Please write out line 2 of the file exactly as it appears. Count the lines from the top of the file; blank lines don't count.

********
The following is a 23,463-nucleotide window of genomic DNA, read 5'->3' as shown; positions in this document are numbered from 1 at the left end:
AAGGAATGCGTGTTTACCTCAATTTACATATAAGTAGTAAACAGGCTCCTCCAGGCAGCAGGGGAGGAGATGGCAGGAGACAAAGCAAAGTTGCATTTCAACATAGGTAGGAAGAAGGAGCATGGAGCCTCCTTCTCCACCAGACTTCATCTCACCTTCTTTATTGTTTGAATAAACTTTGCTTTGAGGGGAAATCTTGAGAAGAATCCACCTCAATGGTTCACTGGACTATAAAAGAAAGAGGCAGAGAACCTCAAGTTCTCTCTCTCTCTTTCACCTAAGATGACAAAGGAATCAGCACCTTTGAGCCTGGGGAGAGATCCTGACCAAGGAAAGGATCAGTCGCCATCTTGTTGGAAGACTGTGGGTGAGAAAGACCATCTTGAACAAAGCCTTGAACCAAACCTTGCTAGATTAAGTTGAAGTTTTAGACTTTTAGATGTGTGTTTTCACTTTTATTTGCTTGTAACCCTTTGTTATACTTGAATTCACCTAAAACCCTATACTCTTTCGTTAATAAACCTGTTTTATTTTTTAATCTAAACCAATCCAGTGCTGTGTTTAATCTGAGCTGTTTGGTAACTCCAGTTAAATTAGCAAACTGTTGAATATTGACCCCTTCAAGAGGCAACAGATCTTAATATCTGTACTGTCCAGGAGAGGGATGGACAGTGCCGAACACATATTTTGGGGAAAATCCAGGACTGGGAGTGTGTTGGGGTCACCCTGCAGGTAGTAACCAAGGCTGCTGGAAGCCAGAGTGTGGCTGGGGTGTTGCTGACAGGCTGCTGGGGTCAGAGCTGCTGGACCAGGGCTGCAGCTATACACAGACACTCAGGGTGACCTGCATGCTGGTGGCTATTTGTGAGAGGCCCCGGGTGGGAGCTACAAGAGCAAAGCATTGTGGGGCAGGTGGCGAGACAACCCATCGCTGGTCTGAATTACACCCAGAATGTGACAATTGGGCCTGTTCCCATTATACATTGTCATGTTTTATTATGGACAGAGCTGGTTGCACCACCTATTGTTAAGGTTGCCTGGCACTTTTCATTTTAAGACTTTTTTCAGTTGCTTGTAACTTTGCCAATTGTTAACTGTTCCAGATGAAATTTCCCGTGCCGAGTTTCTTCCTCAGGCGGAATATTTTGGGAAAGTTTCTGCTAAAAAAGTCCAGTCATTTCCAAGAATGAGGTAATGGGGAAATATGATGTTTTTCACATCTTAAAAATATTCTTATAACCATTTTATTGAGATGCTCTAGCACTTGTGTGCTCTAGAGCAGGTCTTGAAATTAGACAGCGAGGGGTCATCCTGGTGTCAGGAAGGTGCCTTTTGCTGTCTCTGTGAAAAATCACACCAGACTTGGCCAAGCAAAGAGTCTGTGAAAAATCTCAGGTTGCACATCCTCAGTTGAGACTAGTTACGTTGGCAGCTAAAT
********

AAGGAATGCGTGTTTACCTCAATTTACATATAAGTAGTAAACAGGCTCCTCCAGGCAGCAGGGGAGGAGATGGCAGGAGACAAAGCAAAGTTGCATTTCAACATAGGTAGGAAGAAGGAGCATGGAGCCTCCTTCTCCACCAGACTTCATCTCACCTTCTTTATTGTTTGAATAAACTTTGCTTTGAGGGGAAATCTTGAGAAGAATCCACCTCAATGGTTCACTGGACTATAAAAGAAAGAGGCAGAGAACCTCAAGTTCTCTCTCTCTCTTTCACCTAAGATGACAAAGGAATCAGCACCTTTGAGCCTGGGGAGAGATCCTGACCAAGGAAAGGATCAGTCGCCATCTTGTTGGAAGACTGTGGGTGAGAAAGACCATCTTGAACAAAGCCTTGAACCAAACCTTGCTAGATTAAGTTGAAGTTTTAGACTTTTAGATGTGTGTTTTCACTTTTATTTGCTTGTAACCCTTTGTTATACTTGAATTCACCTAAAACCCTATACTCTTTCGTTAATAAACCTGTTTTATTTTTTAATCTAAACCAATCCAGTGCTGTGTTTAATCTGAGCTGTTTGGTAACTCCAGTTAAATTAGCAAACTGTTGAATATTGACCCCTTCAAGAGGCAACAGATCTTAATATCTGTACTGTCCAGGAGAGGGATGGACAGTGCCGAACACATATTTTGGGGAAAATCCAGGACTGGGAGTGTGTTGGGGTCACCCTGCAGGTAGTAACCAAGGCTGCTGGAAGCCAGAGTGTGGCTGGGGTGTTGCTGACAGGCTGCTGGGGTCAGAGCTGCTGGACCAGGGCTGCAGCTATACACAGACACTCAGGGTGACCTGCATGCTGGTGGCTATTTGTGAGAGGCCCCGGGTGGGAGCTACAAGAGCAAAGCATTGTGGGGCAGGTGGCGAGACAACCCATCGCTGGTCTGAATTACACCCAGAATGTGACAATTGGGCCTGTTCCCATTATACATTGTCATGTTTTATTATGGACAGAGCTGGTTGCACCACCTATTGTTAAGGTTGCCTGGCACTTTTCATTTTAAGACTTTTTTCAGTTGCTTGTAACTTTGCCAATTGTTAACTGTTCCAGATGAAATTTCCCGTGCCGAGTTTCTTCCTCAGGCGGAATATTTTGGGAAAGTTTCTGCTAAAAAAGTCCAGTCATTTCCAAGAATGAGGTAATGGGGAAATATGATGTTTTTCACATCTTAAAAATATTCTTATAACCATTTTATTGAGATGCTCTAGCACTTGTGTGCTCTAGAGCAGGTCTTGAAATTAGACAGCGAGGGGTCATCCTGGTGTCAGGAAGGTGCCTTTTGCTGTCTCTGTGAAAAATCACACCAGACTTGGCCAAGCAAAGAGTCTGTGAAAAATCTCAGGTTGCACATCCTCAGTTGAGACTAGTTACGTTGGCAGCTAAAT